The hard part is, what bonds to buy and what percentage of your portfolio should you invest in bonds?
Want more information on bonds and stocks? Click here to get our free Guide on Surviving Stock Market Volatility
Mutual Funds, Managed Portfolios, and Exchange Traded Funds
Because researching the stock and bond market to non-professionals feels like you’re in a grocery store full of jams and the lights off and you have to make a perfect decision else bad things will happen… most people don’t like trying their hand at picking winners or losers (or potentially find out quickly that they made a bad decision and now their future is at risk); they’d rather hire on an investment manager to do it for them, instead.
Some people love being able to delegate all the stock picking, financial planning, and investment management to a third-party professional that basically helps you to put your financial life on autopilot so you get to focus on all the other much more fun stuff. Typically this costs you anywhere from 1-1.5% or a bunch of commissions that they get when they sell you stuff. If they’re a fiduciary, they probably just charge a percentage. At Progress Wealth Management, we charge 1% and it decreases as your balance grows.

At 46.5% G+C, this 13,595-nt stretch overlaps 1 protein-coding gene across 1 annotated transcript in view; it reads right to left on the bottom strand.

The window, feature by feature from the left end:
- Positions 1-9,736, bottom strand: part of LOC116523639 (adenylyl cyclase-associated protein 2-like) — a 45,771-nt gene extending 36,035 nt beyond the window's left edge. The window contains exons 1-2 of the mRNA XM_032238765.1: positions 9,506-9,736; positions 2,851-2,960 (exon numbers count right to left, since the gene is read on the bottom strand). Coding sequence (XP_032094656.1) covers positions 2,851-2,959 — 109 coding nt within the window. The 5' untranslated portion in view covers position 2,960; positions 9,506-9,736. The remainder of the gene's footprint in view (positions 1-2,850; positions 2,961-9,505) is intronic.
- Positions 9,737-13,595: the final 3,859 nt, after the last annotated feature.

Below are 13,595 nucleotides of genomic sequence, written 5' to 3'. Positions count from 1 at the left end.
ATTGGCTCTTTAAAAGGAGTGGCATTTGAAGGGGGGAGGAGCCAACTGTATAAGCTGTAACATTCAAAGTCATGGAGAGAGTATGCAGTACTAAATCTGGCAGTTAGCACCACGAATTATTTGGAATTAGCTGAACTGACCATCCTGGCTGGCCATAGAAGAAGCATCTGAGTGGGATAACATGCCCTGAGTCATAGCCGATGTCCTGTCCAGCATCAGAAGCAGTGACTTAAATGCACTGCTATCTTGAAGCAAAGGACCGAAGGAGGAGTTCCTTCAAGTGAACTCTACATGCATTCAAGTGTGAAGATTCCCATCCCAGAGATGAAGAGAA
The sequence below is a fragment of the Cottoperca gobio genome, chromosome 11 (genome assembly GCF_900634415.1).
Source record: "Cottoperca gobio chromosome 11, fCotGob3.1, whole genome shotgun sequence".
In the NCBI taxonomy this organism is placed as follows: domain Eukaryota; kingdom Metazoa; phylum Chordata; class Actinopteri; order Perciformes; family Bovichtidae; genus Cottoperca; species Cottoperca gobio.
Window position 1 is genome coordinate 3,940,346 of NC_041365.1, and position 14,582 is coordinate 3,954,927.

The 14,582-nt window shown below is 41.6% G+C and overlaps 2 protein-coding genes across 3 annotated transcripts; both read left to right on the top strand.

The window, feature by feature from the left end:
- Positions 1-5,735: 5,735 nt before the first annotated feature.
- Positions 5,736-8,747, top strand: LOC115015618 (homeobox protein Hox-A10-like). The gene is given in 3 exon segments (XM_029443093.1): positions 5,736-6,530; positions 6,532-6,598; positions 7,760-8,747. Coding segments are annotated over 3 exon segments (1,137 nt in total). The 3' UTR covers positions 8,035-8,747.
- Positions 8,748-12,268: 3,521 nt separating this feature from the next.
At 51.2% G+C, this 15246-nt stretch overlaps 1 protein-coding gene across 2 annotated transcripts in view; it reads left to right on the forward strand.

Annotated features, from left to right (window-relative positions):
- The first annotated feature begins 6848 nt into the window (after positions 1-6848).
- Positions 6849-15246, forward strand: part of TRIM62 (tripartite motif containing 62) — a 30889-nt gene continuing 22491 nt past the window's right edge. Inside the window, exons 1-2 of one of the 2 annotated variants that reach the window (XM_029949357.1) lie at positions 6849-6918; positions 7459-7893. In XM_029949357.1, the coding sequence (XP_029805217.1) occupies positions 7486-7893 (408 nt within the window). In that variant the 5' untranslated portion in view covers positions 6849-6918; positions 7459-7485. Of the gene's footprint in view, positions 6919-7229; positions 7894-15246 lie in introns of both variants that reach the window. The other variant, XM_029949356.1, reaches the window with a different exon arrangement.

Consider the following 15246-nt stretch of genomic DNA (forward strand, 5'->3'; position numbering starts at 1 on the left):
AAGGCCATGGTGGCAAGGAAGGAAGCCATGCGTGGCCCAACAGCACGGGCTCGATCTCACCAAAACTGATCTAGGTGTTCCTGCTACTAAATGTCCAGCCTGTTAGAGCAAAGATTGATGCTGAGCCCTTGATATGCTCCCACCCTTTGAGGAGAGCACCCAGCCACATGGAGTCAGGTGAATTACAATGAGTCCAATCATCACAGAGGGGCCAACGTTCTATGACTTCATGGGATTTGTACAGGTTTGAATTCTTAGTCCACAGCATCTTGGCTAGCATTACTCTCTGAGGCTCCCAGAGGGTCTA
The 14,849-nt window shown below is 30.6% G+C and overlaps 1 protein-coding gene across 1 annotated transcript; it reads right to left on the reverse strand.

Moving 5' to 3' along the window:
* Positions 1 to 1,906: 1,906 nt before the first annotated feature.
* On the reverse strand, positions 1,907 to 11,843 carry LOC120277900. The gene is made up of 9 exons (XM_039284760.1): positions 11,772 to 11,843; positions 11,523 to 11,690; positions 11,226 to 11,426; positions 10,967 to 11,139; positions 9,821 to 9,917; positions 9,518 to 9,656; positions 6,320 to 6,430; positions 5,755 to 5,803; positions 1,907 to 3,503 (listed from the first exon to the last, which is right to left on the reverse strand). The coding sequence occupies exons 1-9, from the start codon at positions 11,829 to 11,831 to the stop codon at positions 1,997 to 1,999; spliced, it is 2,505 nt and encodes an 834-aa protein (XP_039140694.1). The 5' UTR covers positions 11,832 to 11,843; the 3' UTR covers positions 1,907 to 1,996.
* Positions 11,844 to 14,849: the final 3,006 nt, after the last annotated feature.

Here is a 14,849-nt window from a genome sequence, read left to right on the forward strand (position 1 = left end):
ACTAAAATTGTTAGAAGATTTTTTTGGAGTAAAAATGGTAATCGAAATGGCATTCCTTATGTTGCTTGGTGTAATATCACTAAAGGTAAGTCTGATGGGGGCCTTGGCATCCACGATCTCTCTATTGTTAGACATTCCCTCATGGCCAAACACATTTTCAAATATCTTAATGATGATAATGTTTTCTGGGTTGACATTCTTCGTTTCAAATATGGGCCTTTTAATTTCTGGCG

Other people prefer to hire a Robo-advisor and still have someone manage their money but don’t want to talk to a professional. At Progress Wealth Management, we also offer an investment management-only option for a discounted fee.
Lastly, some people like to manage their own money. I’ve included a free guide here on what to look for when you’re picking funds out and how to compare different mutual funds and Exchange Traded Funds in the market.
Different Types of Strategies For Managing Your Money
The first thing people think of when they think about investment strategies are exciting movies like “The Big Short”, “Margin Call”, and “The Wolf of Wall Street” among others but in reality, investing is supposed to be about as exciting as doing your taxes. When it’s done right, it’s thoughtful, purposeful, strategic, and more of an analytic puzzle than a gamble.
Stock Picking – Active Management
Typically most stock pickers will start by deciding what their goal is. The most common one is to try and beat some kind of indexes like the S&P500 (which is a basket of 500 stocks from different large companies in the United States) or the MSCI World (which is a basket of 10,000 stocks from around the world).